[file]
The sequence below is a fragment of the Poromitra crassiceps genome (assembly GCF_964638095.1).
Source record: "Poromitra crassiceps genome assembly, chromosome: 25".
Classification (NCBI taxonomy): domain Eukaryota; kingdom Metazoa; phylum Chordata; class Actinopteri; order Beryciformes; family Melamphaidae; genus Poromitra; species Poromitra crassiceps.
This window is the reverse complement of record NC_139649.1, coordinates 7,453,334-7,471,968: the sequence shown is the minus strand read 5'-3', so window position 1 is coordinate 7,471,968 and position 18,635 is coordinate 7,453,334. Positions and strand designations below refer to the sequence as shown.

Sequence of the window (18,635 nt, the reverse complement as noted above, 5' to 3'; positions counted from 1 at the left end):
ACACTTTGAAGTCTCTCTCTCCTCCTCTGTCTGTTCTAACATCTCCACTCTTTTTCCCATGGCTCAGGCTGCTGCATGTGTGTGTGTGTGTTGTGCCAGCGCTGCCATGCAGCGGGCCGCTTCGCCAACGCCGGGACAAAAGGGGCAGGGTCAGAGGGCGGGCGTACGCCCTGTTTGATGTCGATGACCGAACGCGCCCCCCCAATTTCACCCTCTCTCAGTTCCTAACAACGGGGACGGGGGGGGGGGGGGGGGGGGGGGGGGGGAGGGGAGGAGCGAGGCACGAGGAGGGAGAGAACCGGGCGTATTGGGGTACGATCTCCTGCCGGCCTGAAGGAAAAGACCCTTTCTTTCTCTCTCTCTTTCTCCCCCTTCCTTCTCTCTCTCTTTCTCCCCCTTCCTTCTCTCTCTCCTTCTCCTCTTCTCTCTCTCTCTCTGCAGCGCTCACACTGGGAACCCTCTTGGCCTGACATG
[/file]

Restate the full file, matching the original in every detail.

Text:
The sequence below is a fragment of the Poromitra crassiceps genome (assembly GCF_964638095.1).
Source record: "Poromitra crassiceps genome assembly, chromosome: 25".
Classification (NCBI taxonomy): domain Eukaryota; kingdom Metazoa; phylum Chordata; class Actinopteri; order Beryciformes; family Melamphaidae; genus Poromitra; species Poromitra crassiceps.
This window is the reverse complement of record NC_139649.1, coordinates 7,453,334-7,471,968: the sequence shown is the minus strand read 5'-3', so window position 1 is coordinate 7,471,968 and position 18,635 is coordinate 7,453,334. Positions and strand designations below refer to the sequence as shown.

Sequence of the window (18,635 nt, the reverse complement as noted above, 5' to 3'; positions counted from 1 at the left end):
ACACTTTGAAGTCTCTCTCTCCTCCTCTGTCTGTTCTAACATCTCCACTCTTTTTCCCATGGCTCAGGCTGCTGCATGTGTGTGTGTGTGTTGTGCCAGCGCTGCCATGCAGCGGGCCGCTTCGCCAACGCCGGGACAAAAGGGGCAGGGTCAGAGGGCGGGCGTACGCCCTGTTTGATGTCGATGACCGAACGCGCCCCCCCAATTTCACCCTCTCTCAGTTCCTAACAACGGGGACGGGGGGGGGGGGGGGGGGGGGGGGGGGGAGGGGAGGAGCGAGGCACGAGGAGGGAGAGAACCGGGCGTATTGGGGTACGATCTCCTGCCGGCCTGAAGGAAAAGACCCTTTCTTTCTCTCTCTCTTTCTCCCCCTTCCTTCTCTCTCTCTTTCTCCCCCTTCCTTCTCTCTCTCCTTCTCCTCTTCTCTCTCTCTCTCTGCAGCGCTCACACTGGGAACCCTCTTGGCCTGACATG